Greater City Providence

Downtown Design Review Committee Meeting – May 11, 2015

[alert type=”muted”]Downtown Design Review Committee
Monday, May 11, 2015 – 4:45pm
Department of Planning and Development, 1st Floor Conference Room 444 Westminster Street, Providence, RI 02903[/alert]

drc-roundOpening Session

  • Call to Order
  • Roll Call
  • Approval of Meeting Minutes of March 9, 2015

New Business


1. DRC Application No. 13.13: 44 Hospital Street Proposal by 44 Hospital Street, LLC to demolish the existing structure located at 44 Hospital Street, and to construct a new six-story mixed-use building on the site. The applicant was granted a waiver for demolition of the existing building and conceptual approval of the new design at the July 8, 2013 DRC meeting. The applicant is returning to the DRC for final design review.


[alert type=”muted”]Agenda [/alert]

The Jewelry District Association posted some information and renderings (more at the link) last week. It is hard to judge from the line drawing what the building will look like exactly, but it appears to have a good mass and handsome proportions.

Unfortunately, this is set to replace an existing building, so no net gain in built lots.

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See also


Jef Nickerson

Jef is Greater City Providence's co-founder, editor, and publisher. He grew up on Cape Cod and lived in Boston; Portland, Maine; and New York before settling in Providence. In addition to urbanism, Jef is interested in art, design, and ice cream. Please feel free to contact Jef if you have any question or comments about Greater City Providence.


  • Because there is such a lack of empty land to build on in the Jewelry district? Is the building that will be torn down structurally deficient? I like new construction, but there should be a moratorium on destruction until all of the vacant lots are built out..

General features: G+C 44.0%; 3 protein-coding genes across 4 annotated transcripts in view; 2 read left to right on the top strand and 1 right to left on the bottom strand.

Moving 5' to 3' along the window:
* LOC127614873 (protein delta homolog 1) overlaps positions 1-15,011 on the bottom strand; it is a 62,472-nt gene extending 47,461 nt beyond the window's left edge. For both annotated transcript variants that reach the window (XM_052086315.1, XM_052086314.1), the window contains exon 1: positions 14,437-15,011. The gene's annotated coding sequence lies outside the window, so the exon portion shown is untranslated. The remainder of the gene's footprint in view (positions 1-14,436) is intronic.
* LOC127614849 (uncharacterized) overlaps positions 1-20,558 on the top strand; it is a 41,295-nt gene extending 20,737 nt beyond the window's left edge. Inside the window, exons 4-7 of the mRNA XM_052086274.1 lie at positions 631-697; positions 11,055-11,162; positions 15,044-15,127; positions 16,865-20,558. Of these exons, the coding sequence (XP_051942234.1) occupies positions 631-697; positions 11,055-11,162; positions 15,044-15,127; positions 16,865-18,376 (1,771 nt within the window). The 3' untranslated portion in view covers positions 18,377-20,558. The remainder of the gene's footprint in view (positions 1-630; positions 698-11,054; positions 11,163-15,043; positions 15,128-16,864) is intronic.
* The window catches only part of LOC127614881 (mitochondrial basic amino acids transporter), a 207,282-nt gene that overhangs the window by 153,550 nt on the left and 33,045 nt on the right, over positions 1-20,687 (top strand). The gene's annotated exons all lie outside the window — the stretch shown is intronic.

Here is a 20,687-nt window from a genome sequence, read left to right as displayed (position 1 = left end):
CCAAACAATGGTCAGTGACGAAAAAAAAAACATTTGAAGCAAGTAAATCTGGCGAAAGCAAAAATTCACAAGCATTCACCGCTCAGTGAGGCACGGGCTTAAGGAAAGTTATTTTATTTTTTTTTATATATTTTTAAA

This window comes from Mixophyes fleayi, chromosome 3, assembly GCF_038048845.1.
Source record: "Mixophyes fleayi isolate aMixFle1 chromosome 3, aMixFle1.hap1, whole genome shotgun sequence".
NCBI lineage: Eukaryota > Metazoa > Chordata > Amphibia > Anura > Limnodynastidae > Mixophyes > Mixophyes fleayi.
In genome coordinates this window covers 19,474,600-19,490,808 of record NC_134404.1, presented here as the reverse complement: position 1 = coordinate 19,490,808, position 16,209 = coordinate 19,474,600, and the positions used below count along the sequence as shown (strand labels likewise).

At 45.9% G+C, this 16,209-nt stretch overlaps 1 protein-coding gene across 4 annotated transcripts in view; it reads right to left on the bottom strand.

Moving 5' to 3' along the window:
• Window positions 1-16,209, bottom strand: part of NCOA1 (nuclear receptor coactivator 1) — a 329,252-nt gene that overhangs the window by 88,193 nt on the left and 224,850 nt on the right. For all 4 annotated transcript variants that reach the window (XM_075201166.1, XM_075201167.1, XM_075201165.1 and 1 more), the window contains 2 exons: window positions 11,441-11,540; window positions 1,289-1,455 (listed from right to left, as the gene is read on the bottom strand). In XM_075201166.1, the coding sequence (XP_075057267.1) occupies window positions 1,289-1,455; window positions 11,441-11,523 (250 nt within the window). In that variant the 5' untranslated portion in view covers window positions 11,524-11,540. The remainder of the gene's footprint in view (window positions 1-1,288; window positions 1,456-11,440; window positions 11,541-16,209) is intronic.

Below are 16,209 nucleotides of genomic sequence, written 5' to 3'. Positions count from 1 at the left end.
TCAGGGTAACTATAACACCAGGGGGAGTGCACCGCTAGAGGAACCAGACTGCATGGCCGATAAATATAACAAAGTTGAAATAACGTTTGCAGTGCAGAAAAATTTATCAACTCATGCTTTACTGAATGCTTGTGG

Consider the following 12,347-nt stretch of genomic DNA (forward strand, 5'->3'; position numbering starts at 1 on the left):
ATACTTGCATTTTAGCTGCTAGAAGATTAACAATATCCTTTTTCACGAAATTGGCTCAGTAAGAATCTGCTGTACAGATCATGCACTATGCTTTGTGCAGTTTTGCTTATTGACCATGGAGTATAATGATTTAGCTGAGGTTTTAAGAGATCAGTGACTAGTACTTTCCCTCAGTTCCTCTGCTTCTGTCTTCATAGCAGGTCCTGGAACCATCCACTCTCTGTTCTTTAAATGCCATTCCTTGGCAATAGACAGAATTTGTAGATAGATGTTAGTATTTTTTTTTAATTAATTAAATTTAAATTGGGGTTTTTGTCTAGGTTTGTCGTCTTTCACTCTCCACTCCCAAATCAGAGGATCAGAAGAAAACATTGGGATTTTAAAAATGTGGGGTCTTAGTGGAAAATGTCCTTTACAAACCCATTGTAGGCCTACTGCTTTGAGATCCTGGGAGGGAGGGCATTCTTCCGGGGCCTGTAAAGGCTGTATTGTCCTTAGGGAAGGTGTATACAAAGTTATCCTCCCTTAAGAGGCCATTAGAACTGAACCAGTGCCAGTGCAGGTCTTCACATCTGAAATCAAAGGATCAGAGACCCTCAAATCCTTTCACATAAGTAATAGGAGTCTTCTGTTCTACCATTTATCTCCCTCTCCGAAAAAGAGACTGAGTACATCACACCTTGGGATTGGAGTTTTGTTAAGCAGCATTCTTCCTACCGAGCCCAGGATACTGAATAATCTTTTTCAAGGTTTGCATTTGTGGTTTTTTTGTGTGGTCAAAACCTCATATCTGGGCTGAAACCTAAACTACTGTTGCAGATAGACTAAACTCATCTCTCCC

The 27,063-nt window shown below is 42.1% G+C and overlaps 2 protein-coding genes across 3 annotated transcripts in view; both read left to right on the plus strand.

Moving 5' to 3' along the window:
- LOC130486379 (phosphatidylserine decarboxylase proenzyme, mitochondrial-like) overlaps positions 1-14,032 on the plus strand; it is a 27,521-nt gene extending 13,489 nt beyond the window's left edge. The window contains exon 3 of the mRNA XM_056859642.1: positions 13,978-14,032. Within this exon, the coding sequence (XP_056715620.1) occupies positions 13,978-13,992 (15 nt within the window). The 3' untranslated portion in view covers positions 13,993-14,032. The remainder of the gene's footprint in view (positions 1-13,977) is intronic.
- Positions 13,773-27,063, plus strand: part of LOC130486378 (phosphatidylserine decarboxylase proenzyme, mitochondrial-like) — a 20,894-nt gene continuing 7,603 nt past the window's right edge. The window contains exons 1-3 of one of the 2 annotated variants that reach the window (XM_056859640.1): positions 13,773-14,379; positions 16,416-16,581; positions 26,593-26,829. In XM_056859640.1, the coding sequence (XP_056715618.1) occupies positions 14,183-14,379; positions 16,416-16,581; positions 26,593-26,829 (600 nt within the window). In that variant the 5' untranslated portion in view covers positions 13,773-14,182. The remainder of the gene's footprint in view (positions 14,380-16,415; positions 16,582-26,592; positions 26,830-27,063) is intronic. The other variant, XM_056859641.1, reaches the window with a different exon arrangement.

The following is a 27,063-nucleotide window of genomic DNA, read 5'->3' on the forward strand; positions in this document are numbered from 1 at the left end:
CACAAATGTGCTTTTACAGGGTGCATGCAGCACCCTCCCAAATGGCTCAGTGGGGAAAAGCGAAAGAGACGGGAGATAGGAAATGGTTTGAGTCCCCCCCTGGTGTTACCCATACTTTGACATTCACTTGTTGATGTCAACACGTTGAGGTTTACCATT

• Not sure how you can prohibit a land owner from improving their property while allowing others to do so simply because their land is vacant.

  • Sorry, I wasn’t actually suggesting that as an enforceable policy. It would just be nice… Vacant lots are a blight.

  • The City actually does have some power over demolitions, you’re at least supposed to make an attempt to prove you’re ready to go with your new building. There was some talk before the recession of forcing people who propose demolitions to post bonds to ensure completion of new buildings.

    Problem is, with surface lots being the cash cows they are, if someone wants to build new, they need to knock down a building because the parking lot owners aren’t selling. Establish the right sticks and carrots and we can change that.

  • Believe it or else, there have been demolition requests which have been denied. Usually the owner then stops taking care of their building, maybe knock a hole in the roof so snow and rain gets in, leave the doors unlocked… Then it becomes a “public safety hazard” and the City orders it demolished and the owner gets a parking lot.

  • So…what does mixed-use mean for this project? The term used to mean something but has been bastardized to the point of meaninglessness.